Billy Bunter of Greyfriars School and Billy Bunter's ...

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Authors: Frank Richards
to Bunter. A
page of unprepared Latin was a deep mystery to him.
But he had to construe. It was useless to tell Quelch that he had had no time
for prep—worse than useless, in fact!
“I said go on, Bunter!”
“Oh! Yes, sir!” gasped Bunter. “I—I’ve lost the place, sir—.”
 “You should not lose the place, Bunter! Go on from ‘ At pius Aeneas, per
noctem plurima volvens — ’! ” snapped Mr. Quelch.
“Yes, sir,” moaned Bunter, blinking at his page. Evidently it was something
about that beast, Aeneas, but Bunter wondered dismally what the beast was up to
this time. The most concentrated blink could not extract any particular meaning
from the verse of P. Vergilius Maro.
“I am waiting for you to go on, Bunter,” said Mr. Quelch, in a deep voice.
“Oh, certainly, sir! I—I was just—just thinking! At Pius Aeneas, per noctem
plurima volvens, ut primum lux alma data est—!” “Construe!” rapped Mr. Quelch.
“But good Aeneas—!” Peter Todd ventured to whisper. It was a rather dangerous
venture under the gimlet-eye.
“Todd!” barked Mr. Quelch. “Did you speak?”
“Oh! Yes! I—!”
“Take fifty lines, Todd.”
There was no more help for Bunter. Nobody else wanted fifty lines. The hapless
Owl had to make a shot at it.
“But good Aeneas—!” he mumbled. There was a pause.
“Go on, Bunter.”
“Oh, yes, sir, I—I’m going on,” groaned Bunter. “It— it’s quite easy to me,
sir, as I was—was so careful with my prep last night, sir.”
“If you do not immediately construe, Bunter—.”
“But good Aeneas,” gasped Bunter. “But—but—but Gig-gig-good Aeneas, per
noctem plurima volvens — turning over in bed—.”
“Wha-a-a-t?”
“But good Aeneas, turning over several times in the night—” amended Bunter.
“Ha, ha, ha!” yelled the Remove.
“Silence! Bunter, what do you mean by this?” thundered Mr. Quelch.
“Is— —isn’t that right, sir?” stammered Bunter.
“Bless my soul!” said Mr. Quelch.
“Ut pr/mum lux alma data est—when he was given a light!” pursued Bunter.
“Bunter! Have you the faintest idea of the meaning of that passage?” exclaimed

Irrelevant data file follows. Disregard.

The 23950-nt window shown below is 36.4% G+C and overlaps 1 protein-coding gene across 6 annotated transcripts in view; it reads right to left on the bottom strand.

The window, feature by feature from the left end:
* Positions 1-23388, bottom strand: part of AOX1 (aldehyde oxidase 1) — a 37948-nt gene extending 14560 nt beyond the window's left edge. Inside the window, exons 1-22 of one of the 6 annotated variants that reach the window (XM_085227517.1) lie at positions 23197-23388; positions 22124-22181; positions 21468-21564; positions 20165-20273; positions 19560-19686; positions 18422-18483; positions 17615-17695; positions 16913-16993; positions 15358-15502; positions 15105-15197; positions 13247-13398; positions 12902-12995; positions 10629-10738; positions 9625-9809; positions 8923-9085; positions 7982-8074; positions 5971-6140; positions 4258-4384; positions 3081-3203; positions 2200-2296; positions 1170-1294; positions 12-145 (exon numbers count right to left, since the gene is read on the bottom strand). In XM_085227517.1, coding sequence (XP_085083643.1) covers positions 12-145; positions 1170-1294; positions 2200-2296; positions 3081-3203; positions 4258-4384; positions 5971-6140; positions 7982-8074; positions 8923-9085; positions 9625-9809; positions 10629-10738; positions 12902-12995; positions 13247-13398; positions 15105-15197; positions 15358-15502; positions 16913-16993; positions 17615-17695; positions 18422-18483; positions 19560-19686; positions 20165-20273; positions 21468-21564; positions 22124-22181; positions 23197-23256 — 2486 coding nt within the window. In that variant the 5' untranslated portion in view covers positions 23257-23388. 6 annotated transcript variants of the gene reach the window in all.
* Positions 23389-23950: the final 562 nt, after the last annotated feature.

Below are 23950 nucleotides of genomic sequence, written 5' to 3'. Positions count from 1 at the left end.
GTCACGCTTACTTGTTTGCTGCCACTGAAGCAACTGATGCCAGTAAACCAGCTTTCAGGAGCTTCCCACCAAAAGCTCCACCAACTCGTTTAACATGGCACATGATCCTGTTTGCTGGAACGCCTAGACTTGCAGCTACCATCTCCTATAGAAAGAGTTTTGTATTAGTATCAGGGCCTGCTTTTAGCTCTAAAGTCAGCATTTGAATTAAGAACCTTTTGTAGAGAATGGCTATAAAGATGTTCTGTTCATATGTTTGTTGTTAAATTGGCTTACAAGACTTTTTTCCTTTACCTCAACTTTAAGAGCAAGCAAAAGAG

Mr. Quelch.
“Oh, yes, sir. Aeneas was turning over in bed, and they gave him a light—”
“Ha, ha, ha!”
“You have not prepared this lesson, Bunter.”
“Oh, yes, sir! I—I was very careful with it. I—I worked at it very hard, sir,”
groaned Bunter. “I—I think I’ve got it right, sir.”
“Grant me patience!” articulated Mr. Quelch.
Billy Bunter looked indignant. It was true that he hadn’t prepared that
passage: and he had had to make a shot at it unprepared: and that it was rather
a shot in the dark. Still, his “con” seemed all right—to Bunter. He had at
least got some sense out of it: and a fellow couldn’t always get any sense out
of Virgil!
Quelch gazed at him, apparently at a loss for words: and Bunter went on:
“ Exire locosque explorare novos —goes out and explores nine places—!”
“Stop!” almost shrieked Mr. Quelch.
Bunter stopped. He was glad enough to stop, so far as that went. But he could
not hope that he had made a good impression on his form-master, and taken a
step towards that good report that he needed so much. Only too clearly he
hadn’t.
He blinked uneasily at Quelch. It was borne in upon his fat mind that Quelch
was going to be a beast!
“Bunter! If you prepared this lesson—!”
“Oh, yes, sir! Toddy knows—Todd’s in my study, sir! I wasn’t sitting in the
armchair while you did your prep, was I, Toddy? You can ask Todd, sir.”
“If you have prepared this lesson,” said Mr. Quelch, in a grinding voice, “you
will immediately construe that passage, Bunter. If not—.”
“Oh! Yes, sir!” groaned Bunter.
So far as Bunter could see, he had construed that passage. Quelch did not seem
to think so: in fact, he seemed annoyed about something. Bunter blinked at his
Latin again, willing to take another pot-shot, if he could possibly

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